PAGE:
There are wonderful people selling their wares at the market and I have gotten to know many of them over the years.
There is the magic weaver of quilts and cashmere lined gloves and footwear and the maker of tea cozies to lift the spirits high into the air. Her colors set the right tone for a place of community, as she invites us in to sit and chat a moment, surrounded by her tent of quilts and baskets full of her magic wares.
There are the makers of coffee and suppliers of milk products, to fill us with what we need right from farmers that are pure mostly.
The grower of carrots gets a special mention. I like his carrots so much I threaten him if they sell out before my late arrival to the market. Sometimes he has gladiolae to remind us of soul work and his lamb bones are a pleasure to suck on. I forget myself and call him the bonesman sometimes.
Blessed are the bread makers, for theirs is the kingdom of the rising yeast and the little “leaveneth” the whole market. Imagine “chocolatini” in bread “toujours.” Their wares waft us into the market regardless of the weather.
Chestnuts from high in trees, that have brought such shiny surfaces, on to this earth, are there for the taking. Like us they leave their pods for a good grinding before they make their way into delicious cakes with lemon and with chocolate. Lovely with sipped hot tea or the family gathering. Once I brought one chocolate cake to a party and it was disregarded due to its decadence. We were a crowd of puritan sugar haters then. I heard that next morning the most strict among us had it all for breakfast. May the chestnut trees come back in force.
The greens in many bags beckon us into good green heart health and we fill our baskets knowing they are pure.
I almost forgot the honey people. My love of honey is way bigger than I am. I always like to have bottled honey and sometimes comb honey at my house. I have to put the honey deep into some hidden shelf so that I do not tarry to eat it every time I see it.The honey man with the English accent had bee’s wax candles that burned for sixty hours. That equaled two hours a day of meditation for a month. Once he gave me a pot of honey that he had bottled the day before and the honey had a fine misting of pollen on top that went down a quarter inch into that yellow color at the top. It still felt warm from the hive. After that, I felt that I had a better understanding of the Spanish poet, Neruda, who wrote about his dream of honeybees making sweet honey in his chest. That giving gesture brings a great sweetness with it.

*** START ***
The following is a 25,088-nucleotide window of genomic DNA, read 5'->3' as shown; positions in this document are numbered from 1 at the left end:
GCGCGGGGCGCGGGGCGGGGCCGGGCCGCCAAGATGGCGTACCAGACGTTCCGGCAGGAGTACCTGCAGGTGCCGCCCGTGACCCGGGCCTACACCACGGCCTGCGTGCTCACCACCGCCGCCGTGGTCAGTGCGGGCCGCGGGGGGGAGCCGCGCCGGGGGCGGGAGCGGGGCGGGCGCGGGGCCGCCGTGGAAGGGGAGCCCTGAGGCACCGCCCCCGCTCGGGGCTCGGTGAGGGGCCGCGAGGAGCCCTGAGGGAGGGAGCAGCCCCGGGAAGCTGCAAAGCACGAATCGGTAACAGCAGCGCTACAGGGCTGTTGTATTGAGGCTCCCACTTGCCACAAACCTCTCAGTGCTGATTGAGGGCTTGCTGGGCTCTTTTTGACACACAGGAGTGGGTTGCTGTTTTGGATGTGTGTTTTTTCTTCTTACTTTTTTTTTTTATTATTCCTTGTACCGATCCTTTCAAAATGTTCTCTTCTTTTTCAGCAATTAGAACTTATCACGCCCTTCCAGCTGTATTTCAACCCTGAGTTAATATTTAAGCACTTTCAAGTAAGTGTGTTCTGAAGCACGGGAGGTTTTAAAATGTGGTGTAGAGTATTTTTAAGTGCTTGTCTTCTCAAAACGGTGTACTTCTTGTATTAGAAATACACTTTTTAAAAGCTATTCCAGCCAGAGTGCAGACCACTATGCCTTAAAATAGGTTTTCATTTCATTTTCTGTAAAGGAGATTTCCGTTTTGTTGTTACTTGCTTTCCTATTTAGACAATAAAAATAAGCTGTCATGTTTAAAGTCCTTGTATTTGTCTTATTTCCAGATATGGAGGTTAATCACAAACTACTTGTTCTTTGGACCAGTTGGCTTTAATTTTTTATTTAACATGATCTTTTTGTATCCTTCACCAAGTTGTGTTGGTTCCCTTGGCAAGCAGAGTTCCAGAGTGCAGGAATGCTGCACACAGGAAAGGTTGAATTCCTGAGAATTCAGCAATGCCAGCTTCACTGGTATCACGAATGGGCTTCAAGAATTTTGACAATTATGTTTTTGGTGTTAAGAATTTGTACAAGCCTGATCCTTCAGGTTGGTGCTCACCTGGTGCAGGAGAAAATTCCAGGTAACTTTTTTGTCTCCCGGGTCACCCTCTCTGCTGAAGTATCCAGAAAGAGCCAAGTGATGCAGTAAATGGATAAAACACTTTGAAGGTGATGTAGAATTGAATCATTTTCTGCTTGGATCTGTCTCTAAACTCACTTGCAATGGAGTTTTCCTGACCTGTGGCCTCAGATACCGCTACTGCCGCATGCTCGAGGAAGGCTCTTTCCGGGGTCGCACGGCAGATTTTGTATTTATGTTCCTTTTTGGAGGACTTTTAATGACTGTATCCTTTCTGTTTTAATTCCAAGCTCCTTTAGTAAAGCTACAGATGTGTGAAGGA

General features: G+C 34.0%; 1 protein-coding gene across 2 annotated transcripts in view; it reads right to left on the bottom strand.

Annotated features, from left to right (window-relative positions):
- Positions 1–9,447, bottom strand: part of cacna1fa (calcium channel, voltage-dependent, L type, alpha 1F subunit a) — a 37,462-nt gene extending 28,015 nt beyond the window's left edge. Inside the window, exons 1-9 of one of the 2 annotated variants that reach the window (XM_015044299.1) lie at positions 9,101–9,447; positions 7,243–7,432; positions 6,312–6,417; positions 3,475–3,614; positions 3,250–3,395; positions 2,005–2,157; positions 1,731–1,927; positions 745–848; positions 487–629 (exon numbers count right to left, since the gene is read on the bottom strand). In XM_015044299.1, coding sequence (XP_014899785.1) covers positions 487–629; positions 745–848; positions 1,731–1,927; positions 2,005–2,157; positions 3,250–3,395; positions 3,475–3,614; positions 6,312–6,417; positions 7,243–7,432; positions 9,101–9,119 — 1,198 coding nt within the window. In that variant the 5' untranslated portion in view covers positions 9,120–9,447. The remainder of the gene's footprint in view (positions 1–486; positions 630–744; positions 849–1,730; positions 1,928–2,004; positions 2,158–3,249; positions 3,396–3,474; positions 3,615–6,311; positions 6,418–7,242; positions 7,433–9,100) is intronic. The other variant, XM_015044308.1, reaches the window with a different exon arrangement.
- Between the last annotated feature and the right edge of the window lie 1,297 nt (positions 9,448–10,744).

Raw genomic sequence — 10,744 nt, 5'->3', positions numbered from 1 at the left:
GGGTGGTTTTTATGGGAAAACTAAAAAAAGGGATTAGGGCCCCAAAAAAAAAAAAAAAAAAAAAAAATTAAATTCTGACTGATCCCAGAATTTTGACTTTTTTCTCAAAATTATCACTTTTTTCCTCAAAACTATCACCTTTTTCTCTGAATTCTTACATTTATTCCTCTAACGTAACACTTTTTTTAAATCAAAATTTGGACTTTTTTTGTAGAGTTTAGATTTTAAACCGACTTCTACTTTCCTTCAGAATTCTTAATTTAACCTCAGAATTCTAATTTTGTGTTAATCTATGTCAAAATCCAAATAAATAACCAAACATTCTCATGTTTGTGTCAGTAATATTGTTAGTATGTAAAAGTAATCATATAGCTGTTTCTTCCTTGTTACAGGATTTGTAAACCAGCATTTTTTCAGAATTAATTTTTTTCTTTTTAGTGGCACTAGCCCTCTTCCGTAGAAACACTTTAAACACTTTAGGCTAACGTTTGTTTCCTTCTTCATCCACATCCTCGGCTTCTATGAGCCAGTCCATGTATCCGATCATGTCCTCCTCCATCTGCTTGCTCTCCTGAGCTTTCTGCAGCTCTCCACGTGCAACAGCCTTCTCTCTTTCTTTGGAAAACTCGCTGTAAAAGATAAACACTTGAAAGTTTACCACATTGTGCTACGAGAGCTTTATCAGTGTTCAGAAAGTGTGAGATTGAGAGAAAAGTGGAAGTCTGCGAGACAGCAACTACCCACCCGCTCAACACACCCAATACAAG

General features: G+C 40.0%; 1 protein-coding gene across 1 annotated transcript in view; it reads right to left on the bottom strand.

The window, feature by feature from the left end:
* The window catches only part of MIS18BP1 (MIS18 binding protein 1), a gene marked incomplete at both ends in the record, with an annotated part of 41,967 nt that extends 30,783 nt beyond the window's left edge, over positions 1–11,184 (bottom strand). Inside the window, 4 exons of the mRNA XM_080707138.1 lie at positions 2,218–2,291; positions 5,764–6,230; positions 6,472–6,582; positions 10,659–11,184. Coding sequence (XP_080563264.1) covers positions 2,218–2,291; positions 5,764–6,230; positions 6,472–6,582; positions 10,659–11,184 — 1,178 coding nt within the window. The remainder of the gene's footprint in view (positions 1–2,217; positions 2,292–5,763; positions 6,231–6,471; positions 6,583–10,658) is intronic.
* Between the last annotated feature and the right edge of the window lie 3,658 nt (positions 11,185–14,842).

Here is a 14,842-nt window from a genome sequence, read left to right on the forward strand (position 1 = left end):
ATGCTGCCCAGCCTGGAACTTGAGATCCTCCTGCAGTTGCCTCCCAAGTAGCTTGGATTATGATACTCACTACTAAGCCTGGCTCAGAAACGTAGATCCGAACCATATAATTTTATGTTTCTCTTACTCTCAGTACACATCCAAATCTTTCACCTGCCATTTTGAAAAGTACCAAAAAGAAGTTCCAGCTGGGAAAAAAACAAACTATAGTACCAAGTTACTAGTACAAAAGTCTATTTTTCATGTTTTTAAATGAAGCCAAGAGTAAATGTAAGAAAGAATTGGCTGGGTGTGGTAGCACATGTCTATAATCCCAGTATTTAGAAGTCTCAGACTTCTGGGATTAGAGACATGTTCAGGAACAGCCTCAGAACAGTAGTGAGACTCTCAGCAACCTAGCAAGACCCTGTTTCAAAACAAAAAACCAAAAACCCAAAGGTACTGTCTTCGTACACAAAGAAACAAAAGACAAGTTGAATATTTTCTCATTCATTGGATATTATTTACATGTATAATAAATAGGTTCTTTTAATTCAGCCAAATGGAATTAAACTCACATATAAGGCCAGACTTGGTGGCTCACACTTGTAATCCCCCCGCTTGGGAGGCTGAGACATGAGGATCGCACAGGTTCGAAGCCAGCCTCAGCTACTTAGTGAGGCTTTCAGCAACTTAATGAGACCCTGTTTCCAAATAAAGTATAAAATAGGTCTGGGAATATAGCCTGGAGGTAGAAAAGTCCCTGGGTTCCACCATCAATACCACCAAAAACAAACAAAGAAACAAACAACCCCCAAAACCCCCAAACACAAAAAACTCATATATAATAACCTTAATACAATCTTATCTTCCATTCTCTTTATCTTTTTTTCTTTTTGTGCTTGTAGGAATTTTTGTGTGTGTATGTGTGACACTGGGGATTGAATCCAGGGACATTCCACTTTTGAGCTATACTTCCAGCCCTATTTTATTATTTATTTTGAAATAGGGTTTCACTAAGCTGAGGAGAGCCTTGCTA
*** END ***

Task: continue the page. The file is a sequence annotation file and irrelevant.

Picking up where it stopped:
I will finish up with a little story about an early visit to the market. I was in a great rush as I had another appointment out of town. It was before opening time and I was bent on getting those fresh greens. In response to my abrasive demands for service before opening, the vendor pulled out a used plastic bag and shook it out not once but thrice before placing my produce in it. My undivided attention was on that empty bag, as I was forced to slow down. I still think of that moment and laugh seeing myself as that “empty bag”in a great rush.
May all the people of the market, mentioned and not mentioned, who grace our market with their wares, and create community for us, be blessed with a community unity that brings riches to all of all sorts.
I pay for my produce but sometimes I get to steal dreams about flying dish from these marvelous people.
Original art work by Rose. I was at a wonderful showing of art by Shanna Fliegel at Larkin Arts on Friday. Annabeth McNamara was the featured singer. The artwork was inspiring, and the singing divine. Some of the artwork featured here was sketched then under the umbrella of that art and that music.